The Coast and Harbours from Broken Bay and Pittwater in the north to Port Hacking in the south are valued and recognised as part of Greater Sydney’s environment, culture and identity, framing the city to the east. Aquatic reserves protect and support the health of aquatic ecosystems. Coastal waterways are important for recreation and tourism (refer to Objective 25).
Across Greater Sydney, past urban development and industrial activities have impacted on natural landscapes and the environment. Even today, waterways are being affected by pollution. These practices, and the continued reliance on fossil fuels for energy and transport are creating environmental problems for future generations.
A sustainable region minimises its use of resources, and its impacts on global systems and climate change. It embraces the principle of capacity building to adapt to future changes. The region can become more sustainable through more costeffective and efficient ways to reduce environmental impacts, reduce emissions of greenhouse gases, reduce waste and increase recycling and re-use. For example in 2015–16, the combined emissions from electricity and gas used in buildings, transport and waste in Greater Sydney contributed 50 million tonnes of greenhouse gases into the atmosphere, equal to 54 per cent of NSW’s emissions from these sources46 (refer to Figure 45).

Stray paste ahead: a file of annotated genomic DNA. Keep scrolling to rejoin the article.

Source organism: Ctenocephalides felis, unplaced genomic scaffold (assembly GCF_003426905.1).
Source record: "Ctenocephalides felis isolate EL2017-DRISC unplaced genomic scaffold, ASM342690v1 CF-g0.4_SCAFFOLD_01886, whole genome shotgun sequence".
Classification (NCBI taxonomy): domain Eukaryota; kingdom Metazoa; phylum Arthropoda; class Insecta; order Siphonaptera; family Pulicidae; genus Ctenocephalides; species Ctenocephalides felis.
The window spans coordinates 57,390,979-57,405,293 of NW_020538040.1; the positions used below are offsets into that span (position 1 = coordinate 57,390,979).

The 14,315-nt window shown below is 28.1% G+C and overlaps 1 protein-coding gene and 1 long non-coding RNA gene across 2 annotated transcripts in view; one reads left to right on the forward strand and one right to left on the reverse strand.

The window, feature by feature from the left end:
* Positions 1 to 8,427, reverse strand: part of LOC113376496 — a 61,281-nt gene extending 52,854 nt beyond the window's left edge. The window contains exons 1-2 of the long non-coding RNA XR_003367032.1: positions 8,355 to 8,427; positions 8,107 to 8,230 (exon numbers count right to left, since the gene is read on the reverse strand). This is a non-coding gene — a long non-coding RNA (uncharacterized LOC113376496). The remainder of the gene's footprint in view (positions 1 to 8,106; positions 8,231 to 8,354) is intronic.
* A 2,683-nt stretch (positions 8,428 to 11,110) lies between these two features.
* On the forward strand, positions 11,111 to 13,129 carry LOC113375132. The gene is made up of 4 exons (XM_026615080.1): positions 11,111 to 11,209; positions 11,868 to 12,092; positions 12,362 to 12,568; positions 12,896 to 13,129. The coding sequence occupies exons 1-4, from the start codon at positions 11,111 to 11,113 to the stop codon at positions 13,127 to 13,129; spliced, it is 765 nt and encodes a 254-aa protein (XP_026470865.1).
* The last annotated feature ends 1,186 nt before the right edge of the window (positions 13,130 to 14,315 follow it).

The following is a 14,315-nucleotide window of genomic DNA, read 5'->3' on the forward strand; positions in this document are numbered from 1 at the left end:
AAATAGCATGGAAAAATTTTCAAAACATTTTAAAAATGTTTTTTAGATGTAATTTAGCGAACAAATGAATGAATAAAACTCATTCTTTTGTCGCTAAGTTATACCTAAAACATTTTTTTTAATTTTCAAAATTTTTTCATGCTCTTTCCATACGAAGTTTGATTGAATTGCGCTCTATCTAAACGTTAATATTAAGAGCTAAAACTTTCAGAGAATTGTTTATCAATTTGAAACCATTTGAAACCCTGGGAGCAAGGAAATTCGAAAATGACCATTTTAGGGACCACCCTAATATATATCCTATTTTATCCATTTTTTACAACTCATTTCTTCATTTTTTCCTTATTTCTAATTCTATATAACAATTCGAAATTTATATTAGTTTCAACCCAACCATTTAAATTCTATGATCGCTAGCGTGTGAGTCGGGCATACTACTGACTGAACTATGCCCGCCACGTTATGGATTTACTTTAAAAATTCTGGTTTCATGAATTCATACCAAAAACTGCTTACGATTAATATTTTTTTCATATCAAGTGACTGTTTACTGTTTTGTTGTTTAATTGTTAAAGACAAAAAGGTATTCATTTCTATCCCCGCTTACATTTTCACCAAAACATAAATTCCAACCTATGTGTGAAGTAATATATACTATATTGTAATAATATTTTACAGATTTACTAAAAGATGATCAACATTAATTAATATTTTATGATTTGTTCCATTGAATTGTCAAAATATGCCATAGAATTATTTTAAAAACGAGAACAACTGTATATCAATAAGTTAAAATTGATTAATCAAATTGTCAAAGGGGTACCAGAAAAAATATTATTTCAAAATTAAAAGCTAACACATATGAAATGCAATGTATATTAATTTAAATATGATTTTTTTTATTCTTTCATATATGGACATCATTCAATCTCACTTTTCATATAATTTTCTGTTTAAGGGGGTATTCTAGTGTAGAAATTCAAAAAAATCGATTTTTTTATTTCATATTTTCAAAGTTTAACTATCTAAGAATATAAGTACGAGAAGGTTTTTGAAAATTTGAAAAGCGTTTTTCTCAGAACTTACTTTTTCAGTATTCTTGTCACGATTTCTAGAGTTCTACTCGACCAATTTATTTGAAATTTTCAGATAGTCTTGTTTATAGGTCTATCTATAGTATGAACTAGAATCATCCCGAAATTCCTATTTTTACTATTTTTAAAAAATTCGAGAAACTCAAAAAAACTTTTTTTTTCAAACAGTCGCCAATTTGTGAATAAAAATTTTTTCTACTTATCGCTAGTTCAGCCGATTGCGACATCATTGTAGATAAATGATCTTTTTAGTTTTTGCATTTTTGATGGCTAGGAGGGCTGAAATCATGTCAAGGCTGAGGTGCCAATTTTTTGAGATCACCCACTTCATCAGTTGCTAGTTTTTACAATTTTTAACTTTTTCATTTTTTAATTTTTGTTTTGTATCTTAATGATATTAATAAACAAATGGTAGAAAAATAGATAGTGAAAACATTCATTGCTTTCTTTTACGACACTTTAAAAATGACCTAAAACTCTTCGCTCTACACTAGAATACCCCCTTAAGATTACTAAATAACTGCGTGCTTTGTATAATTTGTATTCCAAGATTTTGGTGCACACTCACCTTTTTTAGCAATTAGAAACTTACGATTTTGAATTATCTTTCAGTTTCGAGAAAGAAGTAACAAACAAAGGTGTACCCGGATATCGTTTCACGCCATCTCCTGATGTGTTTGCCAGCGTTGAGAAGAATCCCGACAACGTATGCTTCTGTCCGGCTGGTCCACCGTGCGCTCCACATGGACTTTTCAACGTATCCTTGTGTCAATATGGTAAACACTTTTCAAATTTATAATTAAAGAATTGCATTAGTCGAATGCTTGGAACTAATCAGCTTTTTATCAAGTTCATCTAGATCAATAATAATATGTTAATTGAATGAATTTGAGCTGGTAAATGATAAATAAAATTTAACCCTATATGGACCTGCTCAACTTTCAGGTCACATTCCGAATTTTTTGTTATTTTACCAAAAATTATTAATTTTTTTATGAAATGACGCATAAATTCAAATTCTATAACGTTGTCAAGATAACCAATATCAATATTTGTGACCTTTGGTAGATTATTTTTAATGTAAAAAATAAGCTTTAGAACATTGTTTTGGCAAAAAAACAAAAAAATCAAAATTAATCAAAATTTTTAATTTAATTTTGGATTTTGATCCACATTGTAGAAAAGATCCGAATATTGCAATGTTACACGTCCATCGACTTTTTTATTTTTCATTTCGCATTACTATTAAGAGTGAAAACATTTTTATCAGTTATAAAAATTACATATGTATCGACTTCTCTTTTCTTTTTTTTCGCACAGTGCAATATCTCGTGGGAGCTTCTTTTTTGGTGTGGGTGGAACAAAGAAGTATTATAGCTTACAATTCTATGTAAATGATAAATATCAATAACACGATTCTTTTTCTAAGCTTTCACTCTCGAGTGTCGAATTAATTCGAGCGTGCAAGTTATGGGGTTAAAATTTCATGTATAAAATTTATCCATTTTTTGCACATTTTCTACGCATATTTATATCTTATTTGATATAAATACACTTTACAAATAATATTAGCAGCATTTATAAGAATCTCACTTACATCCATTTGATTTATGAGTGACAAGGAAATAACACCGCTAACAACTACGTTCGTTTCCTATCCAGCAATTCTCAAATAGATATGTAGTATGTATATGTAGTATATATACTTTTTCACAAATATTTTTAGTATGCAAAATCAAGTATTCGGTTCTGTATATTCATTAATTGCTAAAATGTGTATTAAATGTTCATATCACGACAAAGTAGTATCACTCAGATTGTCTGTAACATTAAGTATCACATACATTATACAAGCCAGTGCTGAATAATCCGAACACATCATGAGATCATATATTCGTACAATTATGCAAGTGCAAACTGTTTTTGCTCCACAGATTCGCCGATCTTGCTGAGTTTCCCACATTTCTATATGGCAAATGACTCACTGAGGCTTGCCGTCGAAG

Greater Sydney has the potential to become a leader and innovator in environmental technology and management of energy, water and waste, building on a range of programs and initiatives that promote energy and water efficiency in buildings, the generation and storage of renewable energy and precinct-based approaches to the sustainable use of resources.
Greater Sydney, the nation’s largest city, has an important role in Australia’s response to climate change. The communities within Greater Sydney, with their differing characteristics, require targeted responses to mitigate climate change, focusing on the design of neighbourhoods and managing land use, infrastructure and transport. This could include using renewable energy, reducing consumption of energy and water and reducing waste and greenhouse gas emissions, which would help to deliver a more efficient and sustainable city.
These responses can reduce costs for households and businesses, while contributing to global efforts to combat climate change.
A resilient region reduces its exposure and vulnerability to natural and urban hazards and is more able to withstand shocks and stresses. Planning for the region builds on the NSW Government’s support of the 100 Resilient Cities network of councils across Greater Sydney47.
Greater Sydney is exposed to natural hazards like flooding, bushfires, severe storms and heatwaves. Climate change will exacerbate many natural hazards and increase risks to the community. One of the most significant natural hazards in Greater Sydney is flooding in the Hawkesbury-Nepean Valley. The largest flood on record in this valley was in 1867, when the river level reached 19.7 metres in Windsor. If a flood of this size occurred in the Hawkesbury-Nepean Valley today, 12,000 residential properties would be impacted, 90,000 people would need evacuation and damages would cost an estimated $5 billion48.